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Shaping up to be a bumper
  |  First Published: September 2015



Spring is upon us once again and with it comes the promise of warmer weather and summer species to chase again. Not that our winter was hard to endure in glorious Hervey Bay, as we really only had a few cold snaps.

IN THE BAY

The full moon at the start of August coincided with a total glass out for several days and gave anglers a chance to get out wide and chase a few snapper. Their efforts were rewarded with many boats bagging out quickly on snapper giving them plenty of time to chase other species for a mixed bag of quality table fish.

The Southern Gutters and 25-fathom hole were the big producers and always held a good variety of reef fish, including coral bream, spanglies, blackall, tuskies, hussar and Moses perch.

Boats willing to go further have enjoyed good catches of big red emporer and coral trout amongst the usual suspects when fishing the Northern Gutters.

BRING ON THE PELAGICS

The water temperature was 21°C at the start of August at Rooneys so it won’t be long before it nudges over 23°C, which is considered to be optimal for black marlin and most pelagic species.

The word on the game fishing scene is that once again there are plenty of little blacks being caught, so it’s shaping up to be another mind blowing season for blacks in the bay.

September is one of the best months for targeting sailfish across the 13-mile crossing and when you find them they often in schools of 10-20 fish, promising chaotic action for game fishers.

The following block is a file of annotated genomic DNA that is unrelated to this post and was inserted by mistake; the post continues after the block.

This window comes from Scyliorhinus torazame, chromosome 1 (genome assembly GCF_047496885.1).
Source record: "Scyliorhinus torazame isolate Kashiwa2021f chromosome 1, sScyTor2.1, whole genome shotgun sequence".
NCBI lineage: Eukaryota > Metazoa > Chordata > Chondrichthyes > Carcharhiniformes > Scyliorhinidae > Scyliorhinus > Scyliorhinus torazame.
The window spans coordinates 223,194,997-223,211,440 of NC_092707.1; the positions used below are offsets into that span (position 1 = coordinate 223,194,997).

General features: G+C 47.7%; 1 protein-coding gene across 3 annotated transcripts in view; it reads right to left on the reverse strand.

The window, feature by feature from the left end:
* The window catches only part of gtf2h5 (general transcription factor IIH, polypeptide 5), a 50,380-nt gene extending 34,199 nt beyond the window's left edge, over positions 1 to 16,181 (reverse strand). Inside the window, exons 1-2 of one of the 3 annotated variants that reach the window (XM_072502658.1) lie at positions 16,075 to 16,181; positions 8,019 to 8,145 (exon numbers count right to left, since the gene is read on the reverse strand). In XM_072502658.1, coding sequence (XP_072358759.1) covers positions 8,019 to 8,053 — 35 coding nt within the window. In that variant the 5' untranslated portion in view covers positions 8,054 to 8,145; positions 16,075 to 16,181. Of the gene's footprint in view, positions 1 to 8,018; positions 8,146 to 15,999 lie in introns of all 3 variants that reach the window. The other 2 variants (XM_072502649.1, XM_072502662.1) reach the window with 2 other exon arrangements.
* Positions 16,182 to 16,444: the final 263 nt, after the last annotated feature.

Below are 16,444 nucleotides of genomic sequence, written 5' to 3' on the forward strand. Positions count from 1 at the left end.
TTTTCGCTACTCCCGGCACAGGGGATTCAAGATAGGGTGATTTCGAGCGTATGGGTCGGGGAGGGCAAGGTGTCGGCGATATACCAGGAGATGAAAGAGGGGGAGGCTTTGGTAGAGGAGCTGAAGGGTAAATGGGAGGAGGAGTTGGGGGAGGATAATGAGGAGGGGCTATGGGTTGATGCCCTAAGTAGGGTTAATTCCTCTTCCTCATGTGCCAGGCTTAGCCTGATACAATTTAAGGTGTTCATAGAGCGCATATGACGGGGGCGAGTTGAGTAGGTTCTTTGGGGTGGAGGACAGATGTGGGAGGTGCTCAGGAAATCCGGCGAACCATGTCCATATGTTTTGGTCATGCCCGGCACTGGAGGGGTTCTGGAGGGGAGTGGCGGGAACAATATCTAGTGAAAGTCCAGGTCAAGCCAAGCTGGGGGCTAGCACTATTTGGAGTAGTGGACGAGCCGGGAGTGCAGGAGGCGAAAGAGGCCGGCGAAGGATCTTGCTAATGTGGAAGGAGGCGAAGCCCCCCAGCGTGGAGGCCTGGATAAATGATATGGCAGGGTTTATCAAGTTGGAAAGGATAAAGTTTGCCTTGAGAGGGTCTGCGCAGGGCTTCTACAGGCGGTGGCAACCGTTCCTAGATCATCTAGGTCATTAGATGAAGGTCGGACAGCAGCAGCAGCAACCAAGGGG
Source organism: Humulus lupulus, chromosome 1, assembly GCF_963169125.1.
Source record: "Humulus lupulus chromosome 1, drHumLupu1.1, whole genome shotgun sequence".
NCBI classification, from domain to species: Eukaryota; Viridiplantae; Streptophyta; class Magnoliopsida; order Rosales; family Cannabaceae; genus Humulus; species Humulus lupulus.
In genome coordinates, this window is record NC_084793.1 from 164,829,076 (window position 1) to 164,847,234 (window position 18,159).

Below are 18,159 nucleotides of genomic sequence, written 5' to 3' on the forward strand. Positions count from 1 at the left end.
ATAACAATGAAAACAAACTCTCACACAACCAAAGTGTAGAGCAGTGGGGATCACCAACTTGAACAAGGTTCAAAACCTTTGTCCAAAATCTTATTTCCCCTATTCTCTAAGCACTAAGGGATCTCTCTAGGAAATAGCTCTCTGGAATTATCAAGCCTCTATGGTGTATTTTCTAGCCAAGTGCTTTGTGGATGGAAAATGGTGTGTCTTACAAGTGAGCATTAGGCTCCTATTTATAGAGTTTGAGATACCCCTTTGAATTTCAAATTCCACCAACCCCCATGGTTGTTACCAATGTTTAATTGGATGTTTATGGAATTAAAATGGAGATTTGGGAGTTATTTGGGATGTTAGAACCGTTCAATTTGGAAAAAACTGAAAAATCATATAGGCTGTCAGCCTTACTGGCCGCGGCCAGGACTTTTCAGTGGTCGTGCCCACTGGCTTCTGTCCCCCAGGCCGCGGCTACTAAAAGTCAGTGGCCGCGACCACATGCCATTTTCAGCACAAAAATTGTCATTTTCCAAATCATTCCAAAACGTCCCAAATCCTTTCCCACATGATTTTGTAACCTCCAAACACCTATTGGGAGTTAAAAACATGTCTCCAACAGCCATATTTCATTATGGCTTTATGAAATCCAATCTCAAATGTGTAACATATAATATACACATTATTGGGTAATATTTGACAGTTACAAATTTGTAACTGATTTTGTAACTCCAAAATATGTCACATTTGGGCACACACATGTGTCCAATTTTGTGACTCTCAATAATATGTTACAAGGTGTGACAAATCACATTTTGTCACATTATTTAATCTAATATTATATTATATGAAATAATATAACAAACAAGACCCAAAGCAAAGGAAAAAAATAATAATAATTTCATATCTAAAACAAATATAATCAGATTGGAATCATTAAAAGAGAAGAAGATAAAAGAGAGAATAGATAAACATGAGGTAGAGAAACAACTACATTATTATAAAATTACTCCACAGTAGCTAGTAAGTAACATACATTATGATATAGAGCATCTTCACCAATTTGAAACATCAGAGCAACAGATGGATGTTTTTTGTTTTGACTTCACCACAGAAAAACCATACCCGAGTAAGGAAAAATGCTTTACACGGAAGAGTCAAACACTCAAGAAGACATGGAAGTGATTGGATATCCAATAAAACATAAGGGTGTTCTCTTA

Expect to see more bust ups on the surface in Platypus Bay from longtails, mac tuna and mackerel as the water warms over the next few months.

ON THE FLATS

Leading into winter, I was averaging 6 bream all in the 28-34cm range and a couple of flathead per trip on the good tides and then everything went dead. There wasn’t even the usual 20 turtles popping their heads out or flathead being spooked as you walk through the shallows.

I’ve been fishing the area for nearly 10 years and have never seen the place so barren. The mystery was solved after talking to a fellow who walks his dog every day and had seen the pros netting the guts out of the area for the past month. Why they are still allowed to work so close to the mainland, I'll never know! And the quicker we solve the problem the better it will be for everyone. Let’s hope they give the place a rest and allow it to recover before netting it again!

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